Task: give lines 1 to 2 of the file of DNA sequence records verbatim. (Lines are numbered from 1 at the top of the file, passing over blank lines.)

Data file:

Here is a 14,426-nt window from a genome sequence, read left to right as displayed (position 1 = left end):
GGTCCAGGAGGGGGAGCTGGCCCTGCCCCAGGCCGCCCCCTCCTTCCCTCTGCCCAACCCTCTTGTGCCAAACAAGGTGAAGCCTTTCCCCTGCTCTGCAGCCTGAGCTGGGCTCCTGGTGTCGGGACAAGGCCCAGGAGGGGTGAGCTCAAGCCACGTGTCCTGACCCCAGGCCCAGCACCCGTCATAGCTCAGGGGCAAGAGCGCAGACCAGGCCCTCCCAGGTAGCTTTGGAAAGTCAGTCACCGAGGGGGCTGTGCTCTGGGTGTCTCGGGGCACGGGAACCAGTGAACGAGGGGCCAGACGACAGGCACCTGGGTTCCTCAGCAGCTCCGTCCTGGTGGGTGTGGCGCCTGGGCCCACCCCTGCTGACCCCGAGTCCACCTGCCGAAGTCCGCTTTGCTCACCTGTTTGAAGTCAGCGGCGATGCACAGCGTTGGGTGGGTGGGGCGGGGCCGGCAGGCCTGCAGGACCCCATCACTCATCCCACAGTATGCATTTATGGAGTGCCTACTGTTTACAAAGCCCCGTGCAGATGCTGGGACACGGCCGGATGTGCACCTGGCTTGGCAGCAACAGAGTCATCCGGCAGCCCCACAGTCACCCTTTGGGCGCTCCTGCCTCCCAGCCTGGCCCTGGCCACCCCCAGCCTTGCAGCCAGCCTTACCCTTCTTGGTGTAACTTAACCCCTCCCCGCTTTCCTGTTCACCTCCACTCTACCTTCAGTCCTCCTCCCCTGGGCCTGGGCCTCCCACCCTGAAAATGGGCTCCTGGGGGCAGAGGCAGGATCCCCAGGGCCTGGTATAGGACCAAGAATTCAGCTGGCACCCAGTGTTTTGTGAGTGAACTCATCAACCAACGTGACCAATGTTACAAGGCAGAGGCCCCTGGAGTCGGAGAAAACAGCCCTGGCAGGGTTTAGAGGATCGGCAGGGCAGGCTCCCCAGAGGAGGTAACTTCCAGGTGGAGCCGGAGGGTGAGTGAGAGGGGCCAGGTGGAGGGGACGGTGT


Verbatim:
Here is a 14,426-nt window from a genome sequence, read left to right as displayed (position 1 = left end):
GGTCCAGGAGGGGGAGCTGGCCCTGCCCCAGGCCGCCCCCTCCTTCCCTCTGCCCAACCCTCTTGTGCCAAACAAGGTGAAGCCTTTCCCCTGCTCTGCAGCCTGAGCTGGGCTCCTGGTGTCGGGACAAGGCCCAGGAGGGGTGAGCTCAAGCCACGTGTCCTGACCCCAGGCCCAGCACCCGTCATAGCTCAGGGGCAAGAGCGCAGACCAGGCCCTCCCAGGTAGCTTTGGAAAGTCAGTCACCGAGGGGGCTGTGCTCTGGGTGTCTCGGGGCACGGGAACCAGTGAACGAGGGGCCAGACGACAGGCACCTGGGTTCCTCAGCAGCTCCGTCCTGGTGGGTGTGGCGCCTGGGCCCACCCCTGCTGACCCCGAGTCCACCTGCCGAAGTCCGCTTTGCTCACCTGTTTGAAGTCAGCGGCGATGCACAGCGTTGGGTGGGTGGGGCGGGGCCGGCAGGCCTGCAGGACCCCATCACTCATCCCACAGTATGCATTTATGGAGTGCCTACTGTTTACAAAGCCCCGTGCAGATGCTGGGACACGGCCGGATGTGCACCTGGCTTGGCAGCAACAGAGTCATCCGGCAGCCCCACAGTCACCCTTTGGGCGCTCCTGCCTCCCAGCCTGGCCCTGGCCACCCCCAGCCTTGCAGCCAGCCTTACCCTTCTTGGTGTAACTTAACCCCTCCCCGCTTTCCTGTTCACCTCCACTCTACCTTCAGTCCTCCTCCCCTGGGCCTGGGCCTCCCACCCTGAAAATGGGCTCCTGGGGGCAGAGGCAGGATCCCCAGGGCCTGGTATAGGACCAAGAATTCAGCTGGCACCCAGTGTTTTGTGAGTGAACTCATCAACCAACGTGACCAATGTTACAAGGCAGAGGCCCCTGGAGTCGGAGAAAACAGCCCTGGCAGGGTTTAGAGGATCGGCAGGGCAGGCTCCCCAGAGGAGGTAACTTCCAGGTGGAGCCGGAGGGTGAGTGAGAGGGGCCAGGTGGAGGGGACGGTGT